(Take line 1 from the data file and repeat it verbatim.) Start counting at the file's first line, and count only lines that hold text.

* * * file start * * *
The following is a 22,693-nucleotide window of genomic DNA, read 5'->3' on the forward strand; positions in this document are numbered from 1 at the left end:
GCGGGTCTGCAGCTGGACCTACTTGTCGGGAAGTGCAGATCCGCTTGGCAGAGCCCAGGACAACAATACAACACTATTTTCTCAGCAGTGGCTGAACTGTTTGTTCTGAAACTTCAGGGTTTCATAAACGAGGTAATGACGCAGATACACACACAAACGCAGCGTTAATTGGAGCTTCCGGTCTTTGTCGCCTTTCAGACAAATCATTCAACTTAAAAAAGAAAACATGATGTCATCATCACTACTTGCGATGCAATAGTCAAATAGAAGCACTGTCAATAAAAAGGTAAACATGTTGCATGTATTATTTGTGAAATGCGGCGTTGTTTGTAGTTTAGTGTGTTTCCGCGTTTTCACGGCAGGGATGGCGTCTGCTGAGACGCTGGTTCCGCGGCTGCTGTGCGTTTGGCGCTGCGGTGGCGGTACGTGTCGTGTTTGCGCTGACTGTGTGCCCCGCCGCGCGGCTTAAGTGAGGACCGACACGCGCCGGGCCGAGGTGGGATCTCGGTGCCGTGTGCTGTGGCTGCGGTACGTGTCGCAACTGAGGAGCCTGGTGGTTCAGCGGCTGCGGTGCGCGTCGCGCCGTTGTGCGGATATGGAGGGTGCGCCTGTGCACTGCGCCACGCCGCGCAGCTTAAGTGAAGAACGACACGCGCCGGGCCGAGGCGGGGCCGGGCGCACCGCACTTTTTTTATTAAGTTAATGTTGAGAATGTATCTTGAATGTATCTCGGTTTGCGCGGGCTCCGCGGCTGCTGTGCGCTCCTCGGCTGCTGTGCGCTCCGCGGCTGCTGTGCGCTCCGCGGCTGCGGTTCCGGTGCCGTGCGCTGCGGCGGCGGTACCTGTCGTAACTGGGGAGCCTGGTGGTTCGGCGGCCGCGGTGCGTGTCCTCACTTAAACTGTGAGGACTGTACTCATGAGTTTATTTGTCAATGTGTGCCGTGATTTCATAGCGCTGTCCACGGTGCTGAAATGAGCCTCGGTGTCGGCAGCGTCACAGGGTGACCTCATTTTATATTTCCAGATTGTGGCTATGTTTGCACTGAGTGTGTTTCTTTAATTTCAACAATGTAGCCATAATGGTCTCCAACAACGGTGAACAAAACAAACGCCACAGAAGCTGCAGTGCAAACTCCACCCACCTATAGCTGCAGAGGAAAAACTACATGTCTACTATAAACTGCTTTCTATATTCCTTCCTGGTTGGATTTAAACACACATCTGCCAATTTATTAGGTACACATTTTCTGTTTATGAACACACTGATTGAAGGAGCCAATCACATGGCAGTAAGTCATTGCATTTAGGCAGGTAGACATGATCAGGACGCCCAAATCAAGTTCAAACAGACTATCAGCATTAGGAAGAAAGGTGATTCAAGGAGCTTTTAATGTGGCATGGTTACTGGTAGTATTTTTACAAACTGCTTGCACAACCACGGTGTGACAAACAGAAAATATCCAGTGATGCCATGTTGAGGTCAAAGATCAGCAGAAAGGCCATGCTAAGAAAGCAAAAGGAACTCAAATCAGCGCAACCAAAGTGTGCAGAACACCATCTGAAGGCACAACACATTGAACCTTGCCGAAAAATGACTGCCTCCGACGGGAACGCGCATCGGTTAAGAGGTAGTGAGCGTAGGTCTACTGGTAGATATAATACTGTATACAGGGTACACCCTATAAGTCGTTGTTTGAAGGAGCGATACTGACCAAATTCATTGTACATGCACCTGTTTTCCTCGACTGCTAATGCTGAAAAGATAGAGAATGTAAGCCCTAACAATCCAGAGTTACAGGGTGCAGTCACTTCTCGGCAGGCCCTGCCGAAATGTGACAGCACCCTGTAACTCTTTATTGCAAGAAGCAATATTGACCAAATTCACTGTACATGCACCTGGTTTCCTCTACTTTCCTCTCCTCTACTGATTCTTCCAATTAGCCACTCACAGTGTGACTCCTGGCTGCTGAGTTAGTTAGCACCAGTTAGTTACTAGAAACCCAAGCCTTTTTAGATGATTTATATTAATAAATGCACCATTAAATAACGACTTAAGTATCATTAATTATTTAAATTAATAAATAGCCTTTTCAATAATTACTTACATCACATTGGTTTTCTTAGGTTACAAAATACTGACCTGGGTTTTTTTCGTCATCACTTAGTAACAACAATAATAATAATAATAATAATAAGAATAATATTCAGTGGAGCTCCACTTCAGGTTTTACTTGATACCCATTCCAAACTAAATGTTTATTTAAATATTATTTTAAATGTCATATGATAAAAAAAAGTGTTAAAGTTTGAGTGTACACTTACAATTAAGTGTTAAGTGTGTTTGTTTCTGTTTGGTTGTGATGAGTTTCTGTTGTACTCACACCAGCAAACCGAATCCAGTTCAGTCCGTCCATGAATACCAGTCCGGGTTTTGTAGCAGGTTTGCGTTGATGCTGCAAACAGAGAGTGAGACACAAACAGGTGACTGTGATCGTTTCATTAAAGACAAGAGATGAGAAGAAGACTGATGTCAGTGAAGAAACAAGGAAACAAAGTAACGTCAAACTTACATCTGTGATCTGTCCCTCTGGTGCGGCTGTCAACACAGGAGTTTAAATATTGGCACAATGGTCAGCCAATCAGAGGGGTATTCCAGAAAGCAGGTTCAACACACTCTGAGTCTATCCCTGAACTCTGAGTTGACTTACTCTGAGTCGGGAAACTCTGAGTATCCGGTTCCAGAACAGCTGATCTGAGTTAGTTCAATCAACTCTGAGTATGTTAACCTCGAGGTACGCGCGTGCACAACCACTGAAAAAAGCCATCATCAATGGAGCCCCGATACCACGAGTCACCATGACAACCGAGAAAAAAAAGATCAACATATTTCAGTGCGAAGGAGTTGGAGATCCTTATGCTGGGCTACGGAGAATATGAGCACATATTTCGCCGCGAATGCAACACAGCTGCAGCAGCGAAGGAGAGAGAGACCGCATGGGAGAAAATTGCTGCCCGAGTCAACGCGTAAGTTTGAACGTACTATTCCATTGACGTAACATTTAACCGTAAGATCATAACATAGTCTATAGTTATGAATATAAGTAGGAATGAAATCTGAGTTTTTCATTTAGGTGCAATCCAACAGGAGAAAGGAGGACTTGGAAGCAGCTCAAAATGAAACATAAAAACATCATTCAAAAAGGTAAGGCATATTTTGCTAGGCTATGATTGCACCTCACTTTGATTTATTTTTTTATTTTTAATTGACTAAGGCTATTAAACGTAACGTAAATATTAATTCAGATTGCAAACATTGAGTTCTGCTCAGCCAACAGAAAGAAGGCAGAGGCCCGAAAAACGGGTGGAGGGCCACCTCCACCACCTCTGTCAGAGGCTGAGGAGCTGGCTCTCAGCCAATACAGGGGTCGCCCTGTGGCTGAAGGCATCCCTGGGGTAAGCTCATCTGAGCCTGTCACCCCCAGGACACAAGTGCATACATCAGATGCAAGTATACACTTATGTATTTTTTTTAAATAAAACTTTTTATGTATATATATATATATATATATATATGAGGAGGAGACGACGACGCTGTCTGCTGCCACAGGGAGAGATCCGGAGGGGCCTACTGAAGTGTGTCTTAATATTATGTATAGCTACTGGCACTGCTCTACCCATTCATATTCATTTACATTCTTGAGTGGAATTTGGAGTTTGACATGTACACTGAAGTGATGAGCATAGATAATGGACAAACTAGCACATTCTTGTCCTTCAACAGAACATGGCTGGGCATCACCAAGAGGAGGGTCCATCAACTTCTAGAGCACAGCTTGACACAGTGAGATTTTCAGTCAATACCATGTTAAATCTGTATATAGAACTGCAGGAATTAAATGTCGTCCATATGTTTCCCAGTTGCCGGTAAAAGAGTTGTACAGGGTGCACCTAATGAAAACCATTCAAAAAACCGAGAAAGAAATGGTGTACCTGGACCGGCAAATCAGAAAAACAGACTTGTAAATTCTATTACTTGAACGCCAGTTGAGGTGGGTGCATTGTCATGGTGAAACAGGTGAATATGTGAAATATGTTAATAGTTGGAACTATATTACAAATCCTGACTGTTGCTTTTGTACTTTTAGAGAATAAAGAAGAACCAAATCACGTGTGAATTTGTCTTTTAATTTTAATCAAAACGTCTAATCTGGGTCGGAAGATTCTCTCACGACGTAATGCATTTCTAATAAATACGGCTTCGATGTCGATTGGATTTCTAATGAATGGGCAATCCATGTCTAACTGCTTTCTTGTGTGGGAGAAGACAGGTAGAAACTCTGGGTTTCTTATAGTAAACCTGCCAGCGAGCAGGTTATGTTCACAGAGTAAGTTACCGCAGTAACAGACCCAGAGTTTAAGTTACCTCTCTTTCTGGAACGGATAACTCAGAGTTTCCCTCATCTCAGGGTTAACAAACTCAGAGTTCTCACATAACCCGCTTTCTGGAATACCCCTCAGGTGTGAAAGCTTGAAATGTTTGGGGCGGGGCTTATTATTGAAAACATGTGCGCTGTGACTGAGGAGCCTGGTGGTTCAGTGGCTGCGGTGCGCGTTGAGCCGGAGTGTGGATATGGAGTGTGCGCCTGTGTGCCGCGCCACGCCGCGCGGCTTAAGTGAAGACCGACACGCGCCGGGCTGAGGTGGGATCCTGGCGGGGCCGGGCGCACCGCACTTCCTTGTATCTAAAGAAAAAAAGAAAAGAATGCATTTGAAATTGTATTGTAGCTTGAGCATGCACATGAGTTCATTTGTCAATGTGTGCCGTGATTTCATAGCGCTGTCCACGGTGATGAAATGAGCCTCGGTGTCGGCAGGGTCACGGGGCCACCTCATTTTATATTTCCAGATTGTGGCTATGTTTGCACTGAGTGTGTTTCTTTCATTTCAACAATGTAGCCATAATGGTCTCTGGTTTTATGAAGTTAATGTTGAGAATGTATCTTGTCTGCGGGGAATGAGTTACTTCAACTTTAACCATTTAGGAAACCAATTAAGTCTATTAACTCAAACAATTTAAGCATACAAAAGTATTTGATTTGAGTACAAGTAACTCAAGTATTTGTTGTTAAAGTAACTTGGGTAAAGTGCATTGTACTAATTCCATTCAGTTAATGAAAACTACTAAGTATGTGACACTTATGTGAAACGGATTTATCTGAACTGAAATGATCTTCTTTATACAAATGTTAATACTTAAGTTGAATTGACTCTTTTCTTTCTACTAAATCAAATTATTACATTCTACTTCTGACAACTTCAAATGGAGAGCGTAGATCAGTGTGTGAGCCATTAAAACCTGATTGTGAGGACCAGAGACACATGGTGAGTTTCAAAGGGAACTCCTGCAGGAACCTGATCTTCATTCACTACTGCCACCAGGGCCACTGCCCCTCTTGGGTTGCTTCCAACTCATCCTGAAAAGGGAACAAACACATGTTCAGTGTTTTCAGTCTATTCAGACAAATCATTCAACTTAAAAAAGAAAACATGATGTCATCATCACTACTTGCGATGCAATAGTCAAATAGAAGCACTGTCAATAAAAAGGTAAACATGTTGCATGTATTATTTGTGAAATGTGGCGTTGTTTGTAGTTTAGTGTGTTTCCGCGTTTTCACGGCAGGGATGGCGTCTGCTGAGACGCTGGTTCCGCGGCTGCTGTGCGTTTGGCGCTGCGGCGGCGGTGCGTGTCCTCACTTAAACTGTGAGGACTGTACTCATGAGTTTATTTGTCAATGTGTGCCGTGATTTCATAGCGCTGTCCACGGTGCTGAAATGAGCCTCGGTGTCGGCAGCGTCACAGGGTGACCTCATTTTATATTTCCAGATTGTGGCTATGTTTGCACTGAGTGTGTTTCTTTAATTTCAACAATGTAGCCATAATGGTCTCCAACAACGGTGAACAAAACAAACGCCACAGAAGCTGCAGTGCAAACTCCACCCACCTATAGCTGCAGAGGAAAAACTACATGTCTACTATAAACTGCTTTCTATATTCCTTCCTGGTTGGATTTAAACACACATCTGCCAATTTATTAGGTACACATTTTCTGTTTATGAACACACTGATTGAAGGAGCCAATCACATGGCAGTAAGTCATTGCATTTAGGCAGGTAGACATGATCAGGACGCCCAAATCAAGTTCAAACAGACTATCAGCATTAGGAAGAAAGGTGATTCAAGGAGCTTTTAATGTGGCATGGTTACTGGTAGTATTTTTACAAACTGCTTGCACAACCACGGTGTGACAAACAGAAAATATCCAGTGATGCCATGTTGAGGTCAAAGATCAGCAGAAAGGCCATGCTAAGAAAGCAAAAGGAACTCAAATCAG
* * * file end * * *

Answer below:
The following is a 22,693-nucleotide window of genomic DNA, read 5'->3' on the forward strand; positions in this document are numbered from 1 at the left end: